This off-season, the New York Yankees‘ hopes of adding an additional pitcher fell through.
True, pickings were slim, but with the seemingly impending retirement of Andy Pettitte, it didn’t make life any easier in the Bronx.
The Yankees will turn to their starting three of CC Sabathia, Phil Hughes and AJ Burnett. In 2010, Sabathia and Hughes were solid, but Burnett was inconsistent and the team needs his talents in order to stay competitive in 2011.
Burnett knows how important his role will be and GM Brian Cashman paid Burnett a visit to make sure he was fully aware of the situation.
Change is scary and unsettling, especially when it is not by choice.
The 2010 off-season did not work out the way the New York Yankees had hoped. The franchise heads into a New Year having failed to acquire ace Cliff Lee or any other highly sought free-agent players.
Getting player’ to sing with the Yankees is not usually such a hard sell. The franchise is the most historical and successful in all of sports; New York City is incredible and players’ paychecks tend to have a few extra zeros on the end.
So, if anything, the Yankees are hurt, but humbled.
There is no denying that Yankee fans aren’t worried, as pinstripe haters are basking in what is deemed a non-contending group for 2011.
The team has enough experience and if they can learn from past mistakes, watch out and here are two reasons why
There are obvious holes in the starting rotation without adding Cliff Lee, and presumably sans Andy Pettitte.
AJ Burnett was a mess in 2010—but it is a new year, a new season and Burnett was more disappointed than anyone, so give the guy a break until proven otherwise.
CC Sabathia and Phil Hughes are as solid as you can get, but it still leaves two unfilled rotation spots. The hope is, or was, to fill one with Pettitte’s talents, but GM Brian Cashman has not given any reason to count on the southpaw’s return.
Cashman’s only choice is to head on down to a solid farm system that is filled with a ton of young talented arms. Two of the youngsters will get rotation spots, as there is no way Sergio Mitre should get another chance to lose games.
The alternatives are risky, but well worth the reward.
Just look at the 2010 World Champion San Francisco Giants, who were carried in September on the shoulders and the 1.13 ERA of a 21-year-old named Madison Bumgarner. Many claim that without Bumgarner down the stretch, the Giants might not have won the NL West, as Bumgarner followed his stellar rookie season in the majors with a heroic postseason.
The Nationals had stunk for years now with the only shining start, pitching phenom Stephen Strasburg already out for the entire 2011 season, as he needed Tommy John surgery. Not good news for any pitcher, especially a 21-year-old as the blame is on the organization. The Nationals’ meager fanbase turned up in droves for Strasburg, only to have him taken away—an all-too-common theme since settling in Washington five years ago.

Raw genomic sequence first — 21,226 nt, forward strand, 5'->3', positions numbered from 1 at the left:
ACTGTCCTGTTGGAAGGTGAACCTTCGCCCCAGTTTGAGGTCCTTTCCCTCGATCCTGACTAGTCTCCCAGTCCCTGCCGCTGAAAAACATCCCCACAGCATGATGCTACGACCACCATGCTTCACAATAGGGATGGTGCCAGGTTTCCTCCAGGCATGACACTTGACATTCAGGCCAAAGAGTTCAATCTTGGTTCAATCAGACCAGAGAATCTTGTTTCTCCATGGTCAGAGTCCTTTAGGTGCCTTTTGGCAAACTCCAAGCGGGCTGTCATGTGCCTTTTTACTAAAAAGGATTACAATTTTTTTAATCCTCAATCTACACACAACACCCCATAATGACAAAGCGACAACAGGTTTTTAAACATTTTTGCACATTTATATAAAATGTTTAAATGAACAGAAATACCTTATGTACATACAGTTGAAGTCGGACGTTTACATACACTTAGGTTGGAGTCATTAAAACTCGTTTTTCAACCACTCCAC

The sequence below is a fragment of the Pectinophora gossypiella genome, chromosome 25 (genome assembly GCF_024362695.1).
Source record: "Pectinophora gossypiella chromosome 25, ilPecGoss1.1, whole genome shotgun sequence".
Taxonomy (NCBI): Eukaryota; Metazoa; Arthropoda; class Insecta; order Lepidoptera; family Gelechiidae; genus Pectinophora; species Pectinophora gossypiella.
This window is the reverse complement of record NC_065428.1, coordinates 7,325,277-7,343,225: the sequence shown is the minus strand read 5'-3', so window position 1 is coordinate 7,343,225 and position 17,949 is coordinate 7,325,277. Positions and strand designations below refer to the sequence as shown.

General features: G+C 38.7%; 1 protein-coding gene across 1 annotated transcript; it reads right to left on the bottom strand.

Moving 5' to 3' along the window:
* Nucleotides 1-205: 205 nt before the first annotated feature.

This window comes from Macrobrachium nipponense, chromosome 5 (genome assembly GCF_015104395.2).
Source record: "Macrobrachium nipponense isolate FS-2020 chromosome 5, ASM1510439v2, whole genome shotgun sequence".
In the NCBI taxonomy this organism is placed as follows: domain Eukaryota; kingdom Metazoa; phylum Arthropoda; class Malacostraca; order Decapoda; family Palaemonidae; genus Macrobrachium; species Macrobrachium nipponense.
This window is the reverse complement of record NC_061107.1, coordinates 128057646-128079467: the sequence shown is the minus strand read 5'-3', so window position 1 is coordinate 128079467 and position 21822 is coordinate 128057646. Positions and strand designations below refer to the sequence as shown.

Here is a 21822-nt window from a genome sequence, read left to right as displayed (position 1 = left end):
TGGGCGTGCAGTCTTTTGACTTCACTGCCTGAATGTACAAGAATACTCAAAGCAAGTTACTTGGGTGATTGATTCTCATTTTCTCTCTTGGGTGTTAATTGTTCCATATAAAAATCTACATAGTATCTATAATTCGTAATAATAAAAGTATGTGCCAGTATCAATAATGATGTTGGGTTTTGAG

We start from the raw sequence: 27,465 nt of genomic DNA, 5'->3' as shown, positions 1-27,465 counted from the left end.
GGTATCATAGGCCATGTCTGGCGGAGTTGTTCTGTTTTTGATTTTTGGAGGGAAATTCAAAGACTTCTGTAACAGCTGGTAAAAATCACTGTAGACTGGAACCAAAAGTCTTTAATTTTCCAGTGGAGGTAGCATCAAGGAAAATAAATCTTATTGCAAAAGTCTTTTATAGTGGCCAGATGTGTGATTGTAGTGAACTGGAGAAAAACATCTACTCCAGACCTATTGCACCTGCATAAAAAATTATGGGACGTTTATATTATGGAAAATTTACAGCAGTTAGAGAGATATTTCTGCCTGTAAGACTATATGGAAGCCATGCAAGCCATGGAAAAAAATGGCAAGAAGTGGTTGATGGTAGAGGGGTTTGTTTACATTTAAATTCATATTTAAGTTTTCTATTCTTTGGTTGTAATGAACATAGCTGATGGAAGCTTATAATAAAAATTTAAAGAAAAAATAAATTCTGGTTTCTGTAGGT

Regardless, the Nats’ 2010 record speaks for itself, as it was the NL East’s worst finish with 69 wins and 93 losses. At home, they were above .500 closing out 41-40; but on the road, 28-53 is nauseating and not numbers that draw big stars.
Then consider facing the Philadelphia Phillies, Atlanta Braves, the unpredictable New York Mets and the up-and-coming Florida Marlins 18 games a season doesn’t help the Nationals’ cause either.
With crappy stats the only resolve is to go after a semi-star, like Werth, then pay up with a big contract. Werth is a star but he not the same level as Carl Crawford or Cliff Lee, making the dollars number so outrageous that the player will at least meet with you. The Nationals came with a plan, first by promising Werth that his money would not cap out the club, as the Nats pockets ran deeper to find him some more help.
That is still just talk about things that had not happened yet, and it is the Nationals making it easier said then done. What must have caught Werth’s attention was the Nationals farm system because this club is stacked for the next few seasons.
I guess sucking for so long does have its positives—just look at the Tampa Bay Rays, who made a 180 from bad right into the World Series in what seemed like nano-years.
Unlike down in Tampa Bay, the Nationals claim to have money to spend. So, presumably holes can be filled and if not by the green, then the Nats can head on down to the farm.
Remember that quality not quantity does apply here, meaning talent doesn’t come in numbers so it is taking a chance. Any club who wants to win now has to think like the Yankees or Red Sox. The one or two times trading works out has usually been the difference maker for a successful season.
So, who are these youngsters? Other than Strasburg, I watched the other three in the Arizona Fall League and each caught my eye.
Stephen Strasburg, SP
The most hyped rookie in MLB history. Strasburg is an outstandingly talented pitcher that every baseball fan salivated over during his brief stint in 2010. This is a special kid, as he won games, is only 22-years old, sold 78,00 jerseys in June and literally filled an empty Nationals ballpark. In his first 68 innings pitched in the bigs, Strasburg finished with a 2.91 ERA and 92 strikeouts.
The 2010 No. 1 draft pick will be just 19 on his next birthday. Harper bats with plus-power, attacks pitches and can hit to the opposite field. He already posses the ability to make changes at the plate and has an above-average throwing arm in the outfield. This kid will make his debut in 2011 and you can bet Harper will be a superstar.